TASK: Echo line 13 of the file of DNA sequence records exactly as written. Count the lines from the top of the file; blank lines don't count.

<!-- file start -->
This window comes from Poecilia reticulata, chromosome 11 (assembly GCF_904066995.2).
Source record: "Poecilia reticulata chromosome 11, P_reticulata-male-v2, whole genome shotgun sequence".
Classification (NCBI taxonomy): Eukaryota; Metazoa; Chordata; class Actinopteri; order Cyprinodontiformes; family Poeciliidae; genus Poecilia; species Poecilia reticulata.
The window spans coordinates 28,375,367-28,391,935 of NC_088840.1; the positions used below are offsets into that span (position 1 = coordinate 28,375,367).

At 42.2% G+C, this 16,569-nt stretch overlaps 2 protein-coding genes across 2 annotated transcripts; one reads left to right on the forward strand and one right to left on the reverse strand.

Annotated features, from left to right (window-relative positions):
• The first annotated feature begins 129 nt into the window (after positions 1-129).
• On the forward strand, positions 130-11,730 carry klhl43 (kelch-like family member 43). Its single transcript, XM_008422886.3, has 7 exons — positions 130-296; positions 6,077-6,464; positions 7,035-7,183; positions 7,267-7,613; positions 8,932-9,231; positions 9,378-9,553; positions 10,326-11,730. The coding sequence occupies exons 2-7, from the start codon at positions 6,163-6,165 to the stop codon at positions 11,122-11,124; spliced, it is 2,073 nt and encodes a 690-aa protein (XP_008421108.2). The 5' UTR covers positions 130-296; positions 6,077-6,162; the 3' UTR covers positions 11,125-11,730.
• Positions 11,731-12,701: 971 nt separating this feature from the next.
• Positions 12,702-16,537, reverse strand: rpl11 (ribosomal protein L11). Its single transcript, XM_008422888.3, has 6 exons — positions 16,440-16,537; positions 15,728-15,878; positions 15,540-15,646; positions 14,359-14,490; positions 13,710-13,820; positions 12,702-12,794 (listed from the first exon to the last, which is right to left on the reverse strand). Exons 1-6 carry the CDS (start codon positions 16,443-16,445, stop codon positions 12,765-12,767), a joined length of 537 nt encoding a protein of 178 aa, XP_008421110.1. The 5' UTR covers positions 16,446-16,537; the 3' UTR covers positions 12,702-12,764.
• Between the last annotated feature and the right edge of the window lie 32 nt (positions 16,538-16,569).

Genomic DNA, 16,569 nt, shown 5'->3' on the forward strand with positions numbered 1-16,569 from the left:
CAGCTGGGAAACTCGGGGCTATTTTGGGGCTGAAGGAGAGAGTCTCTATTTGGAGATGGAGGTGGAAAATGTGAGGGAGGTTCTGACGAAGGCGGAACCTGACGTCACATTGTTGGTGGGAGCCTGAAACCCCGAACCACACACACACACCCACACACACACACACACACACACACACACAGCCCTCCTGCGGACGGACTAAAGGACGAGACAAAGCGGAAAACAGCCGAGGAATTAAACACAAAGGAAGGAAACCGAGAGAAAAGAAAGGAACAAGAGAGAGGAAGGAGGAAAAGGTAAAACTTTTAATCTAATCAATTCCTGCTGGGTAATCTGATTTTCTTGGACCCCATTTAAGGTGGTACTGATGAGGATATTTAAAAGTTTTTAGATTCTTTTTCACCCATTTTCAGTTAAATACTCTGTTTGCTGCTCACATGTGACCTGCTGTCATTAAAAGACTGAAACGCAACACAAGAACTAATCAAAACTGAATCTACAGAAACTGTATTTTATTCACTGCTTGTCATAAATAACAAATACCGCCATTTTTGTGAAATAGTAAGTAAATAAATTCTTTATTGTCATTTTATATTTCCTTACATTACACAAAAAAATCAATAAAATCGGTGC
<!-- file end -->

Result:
CAGCTGGGAAACTCGGGGCTATTTTGGGGCTGAAGGAGAGAGTCTCTATTTGGAGATGGAGGTGGAAAATGTGAGGGAGGTTCTGACGAAGGCGGAACCTGACGTCACATTGTTGGTGGGAGCCTGAAACCCCGAACCACACACACACACCCACACACACACACACACACACACACACACAGCCCTCCTGCGGACGGACTAAAGGACGAGACAAAGCGGAAAACAGCCGAGGAATTAAACACAAAGGAAGGAAACCGAGAGAAAAGAAAGGAACAAGAGAGAGGAAGGAGGAAAAGGTAAAACTTTTAATCTAATCAATTCCTGCTGGGTAATCTGATTTTCTTGGACCCCATTTAAGGTGGTACTGATGAGGATATTTAAAAGTTTTTAGATTCTTTTTCACCCATTTTCAGTTAAATACTCTGTTTGCTGCTCACATGTGACCTGCTGTCATTAAAAGACTGAAACGCAACACAAGAACTAATCAAAACTGAATCTACAGAAACTGTATTTTATTCACTGCTTGTCATAAATAACAAATACCGCCATTTTTGTGAAATAGTAAGTAAATAAATTCTTTATTGTCATTTTATATTTCCTTACATTACACAAAAAAATCAATAAAATCGGTGC